Prepare For Thanksgiving By Using Social Stories!
Thanksgiving traditions are different for every family. They can include football games, parades, copious amounts of food, and visiting or hosting family.
These changes in daily routine can be stressful for children with autism. Imagine if routine and predictability were important for you to understand your world. So how do we help children navigate this season? One strategy is to use Social Stories.
What is a social story?
The creator of social stories, Carol Gray, describes them as a “…social learning tool that supports the safe and meaningful exchange of information between parents, professionals, and people with autism of all ages.”
A social story is simply a story you create with words and images that shows your child how they should respond socially to specific situations or to anticipated problems. Social stories are used in ABA therapy to teach social norms, improve social skills, and reduce anxiety by making the social situation predictable.
Social stories can be created using paper and crafts, or they can be in a digital format, whichever is best and readily accessible for your child.
When creating a social story, keep in mind the skills of your child. Some social stories may have written language, pictures, or even videos. Picture cards can be created and placed on a binder ring to allow for smaller children to transport easily. Another option is to use a slide show or presentation software to create a social story on a tablet or cell phone. Applications for phones and tablets have even been developed specifically for social story creation.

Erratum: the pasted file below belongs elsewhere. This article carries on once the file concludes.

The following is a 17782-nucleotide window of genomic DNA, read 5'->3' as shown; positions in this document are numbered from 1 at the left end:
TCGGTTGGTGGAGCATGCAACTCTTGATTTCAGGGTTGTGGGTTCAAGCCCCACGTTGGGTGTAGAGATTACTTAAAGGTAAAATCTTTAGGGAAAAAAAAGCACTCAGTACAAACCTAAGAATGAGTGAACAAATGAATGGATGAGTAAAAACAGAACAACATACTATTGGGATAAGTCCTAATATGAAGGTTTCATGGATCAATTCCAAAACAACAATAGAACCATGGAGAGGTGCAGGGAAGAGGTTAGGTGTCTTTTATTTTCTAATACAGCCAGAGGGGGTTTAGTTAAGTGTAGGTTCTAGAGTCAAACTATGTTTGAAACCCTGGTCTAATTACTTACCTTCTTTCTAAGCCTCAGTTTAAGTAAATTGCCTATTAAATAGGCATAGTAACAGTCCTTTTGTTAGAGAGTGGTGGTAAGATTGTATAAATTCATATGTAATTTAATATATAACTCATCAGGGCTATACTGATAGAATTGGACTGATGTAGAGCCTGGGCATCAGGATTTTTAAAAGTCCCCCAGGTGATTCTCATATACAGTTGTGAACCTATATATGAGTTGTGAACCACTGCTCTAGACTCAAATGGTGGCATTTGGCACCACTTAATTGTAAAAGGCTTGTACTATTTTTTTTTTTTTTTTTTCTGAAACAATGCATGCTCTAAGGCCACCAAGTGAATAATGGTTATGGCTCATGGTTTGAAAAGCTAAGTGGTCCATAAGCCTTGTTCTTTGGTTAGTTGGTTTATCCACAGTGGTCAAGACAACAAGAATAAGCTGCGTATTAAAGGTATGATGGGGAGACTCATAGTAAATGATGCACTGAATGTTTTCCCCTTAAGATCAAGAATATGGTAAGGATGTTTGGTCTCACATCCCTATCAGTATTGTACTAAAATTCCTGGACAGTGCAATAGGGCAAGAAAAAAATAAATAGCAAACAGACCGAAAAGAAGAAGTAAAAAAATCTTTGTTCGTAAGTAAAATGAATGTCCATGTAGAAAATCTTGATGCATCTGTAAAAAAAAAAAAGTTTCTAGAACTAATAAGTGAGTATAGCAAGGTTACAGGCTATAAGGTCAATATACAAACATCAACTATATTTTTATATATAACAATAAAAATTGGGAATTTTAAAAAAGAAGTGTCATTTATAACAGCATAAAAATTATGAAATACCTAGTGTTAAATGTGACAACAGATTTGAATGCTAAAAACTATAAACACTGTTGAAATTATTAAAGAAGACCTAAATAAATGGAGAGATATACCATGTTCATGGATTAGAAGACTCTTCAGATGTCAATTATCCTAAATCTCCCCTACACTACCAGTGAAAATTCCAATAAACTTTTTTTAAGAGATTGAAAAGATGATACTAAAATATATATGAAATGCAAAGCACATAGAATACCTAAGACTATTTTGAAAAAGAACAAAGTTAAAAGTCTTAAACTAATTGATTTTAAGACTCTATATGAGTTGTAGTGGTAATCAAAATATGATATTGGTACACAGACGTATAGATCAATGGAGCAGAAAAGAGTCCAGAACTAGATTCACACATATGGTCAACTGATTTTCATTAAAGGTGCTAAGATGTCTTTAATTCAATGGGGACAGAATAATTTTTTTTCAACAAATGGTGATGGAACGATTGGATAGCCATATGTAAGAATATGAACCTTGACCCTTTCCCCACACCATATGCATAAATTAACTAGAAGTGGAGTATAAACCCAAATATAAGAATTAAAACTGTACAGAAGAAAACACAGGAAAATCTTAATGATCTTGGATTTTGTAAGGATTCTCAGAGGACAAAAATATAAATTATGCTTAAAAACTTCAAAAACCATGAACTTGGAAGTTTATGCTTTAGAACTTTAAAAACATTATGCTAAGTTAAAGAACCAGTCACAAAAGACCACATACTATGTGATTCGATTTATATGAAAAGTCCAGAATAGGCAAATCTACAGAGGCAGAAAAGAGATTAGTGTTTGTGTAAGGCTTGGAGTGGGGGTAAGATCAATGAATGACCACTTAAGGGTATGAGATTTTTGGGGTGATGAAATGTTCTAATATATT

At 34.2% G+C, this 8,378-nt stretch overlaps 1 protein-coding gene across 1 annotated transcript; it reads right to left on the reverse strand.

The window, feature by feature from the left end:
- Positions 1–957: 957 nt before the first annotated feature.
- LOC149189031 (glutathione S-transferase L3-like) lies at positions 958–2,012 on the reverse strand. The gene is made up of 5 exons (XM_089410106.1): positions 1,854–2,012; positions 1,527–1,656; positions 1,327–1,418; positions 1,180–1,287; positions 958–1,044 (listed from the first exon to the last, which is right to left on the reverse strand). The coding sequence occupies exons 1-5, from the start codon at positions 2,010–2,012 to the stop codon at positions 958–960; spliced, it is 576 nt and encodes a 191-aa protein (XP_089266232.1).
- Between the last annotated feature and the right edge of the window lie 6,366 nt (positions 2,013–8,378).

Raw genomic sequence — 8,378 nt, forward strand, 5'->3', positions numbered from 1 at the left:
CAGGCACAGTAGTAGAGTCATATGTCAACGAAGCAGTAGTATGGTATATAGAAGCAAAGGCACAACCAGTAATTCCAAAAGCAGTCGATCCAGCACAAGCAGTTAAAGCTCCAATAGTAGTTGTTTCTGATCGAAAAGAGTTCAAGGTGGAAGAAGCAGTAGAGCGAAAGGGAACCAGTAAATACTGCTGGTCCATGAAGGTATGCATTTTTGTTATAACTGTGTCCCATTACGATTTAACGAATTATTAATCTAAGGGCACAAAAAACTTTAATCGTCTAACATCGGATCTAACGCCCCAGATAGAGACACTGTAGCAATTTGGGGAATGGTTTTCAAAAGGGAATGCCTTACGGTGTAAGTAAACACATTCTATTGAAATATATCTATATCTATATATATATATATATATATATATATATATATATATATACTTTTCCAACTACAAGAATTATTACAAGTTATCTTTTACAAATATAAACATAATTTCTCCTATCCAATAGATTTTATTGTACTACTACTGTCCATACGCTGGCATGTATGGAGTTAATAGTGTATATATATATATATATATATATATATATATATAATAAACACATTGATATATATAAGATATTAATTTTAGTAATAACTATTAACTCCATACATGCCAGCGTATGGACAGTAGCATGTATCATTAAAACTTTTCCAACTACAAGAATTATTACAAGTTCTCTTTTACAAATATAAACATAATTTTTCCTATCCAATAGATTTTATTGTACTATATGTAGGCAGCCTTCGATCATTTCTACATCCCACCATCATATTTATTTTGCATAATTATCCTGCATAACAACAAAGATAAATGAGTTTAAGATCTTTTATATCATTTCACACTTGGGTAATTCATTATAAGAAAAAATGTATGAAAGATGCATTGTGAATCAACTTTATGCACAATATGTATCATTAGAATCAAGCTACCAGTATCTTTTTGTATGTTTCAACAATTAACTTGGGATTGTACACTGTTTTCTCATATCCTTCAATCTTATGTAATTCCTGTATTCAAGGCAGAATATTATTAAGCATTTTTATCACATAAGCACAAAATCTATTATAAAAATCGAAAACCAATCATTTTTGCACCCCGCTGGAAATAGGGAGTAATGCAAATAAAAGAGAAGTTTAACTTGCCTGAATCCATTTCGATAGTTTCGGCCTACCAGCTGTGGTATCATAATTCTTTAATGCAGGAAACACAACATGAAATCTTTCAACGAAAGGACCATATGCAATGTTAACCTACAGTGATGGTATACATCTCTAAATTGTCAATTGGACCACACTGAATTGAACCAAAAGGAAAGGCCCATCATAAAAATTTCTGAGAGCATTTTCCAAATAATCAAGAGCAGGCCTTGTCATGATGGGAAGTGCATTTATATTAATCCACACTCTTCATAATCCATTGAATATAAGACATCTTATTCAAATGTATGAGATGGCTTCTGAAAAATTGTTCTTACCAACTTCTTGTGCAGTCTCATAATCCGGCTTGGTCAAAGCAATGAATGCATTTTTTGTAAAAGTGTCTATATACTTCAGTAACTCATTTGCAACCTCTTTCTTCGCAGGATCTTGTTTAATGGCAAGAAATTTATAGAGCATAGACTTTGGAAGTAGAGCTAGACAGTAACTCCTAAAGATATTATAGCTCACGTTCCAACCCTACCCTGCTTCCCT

Here are other important considerations for creating a social story:
- Be specific. Build a story around a specific situation and a specific goal behavior. For example, it’s Thanksgiving dinner and that means sitting at the table to eat.
- Make it interesting so it gets your child’s attention. Use pictures, icons,videos, and colors. Whatever they like and are able to understand.
- Narrate the story as if from your child’s point of view. “I’m going to Grandma’s for Thanksgiving.”
- Use simple steps in describing events and behavior expectations. Answer the basic where, when, who, what, how, and why questionsto develop your story.
- Stay positive! Use phrases describing what to DO, such as read a book,instead of what NOT TO DO. Positive language will encourage your child to follow the story as well as the behavior expectations.
Once you’ve created a story, review it repeatedly with your child. Practice the skills that are described in the story. If the goal is to sit at the table with everyone, start by reviewing the story with your child, then sitting at the table with the story. And don’t forget to take the story to Thanksgiving dinner!
The most important part of implementing social stories or any other strategy is to be aware of your child’s limits and abilities. Don’t expect perfection. No one’s perfect. Just allow your child the opportunity to enjoy the festivities in their own way as much as possible.
Written by Joe’L Farrar, M.Ed., CCC-SLP BCBA
Additional resources about social stories: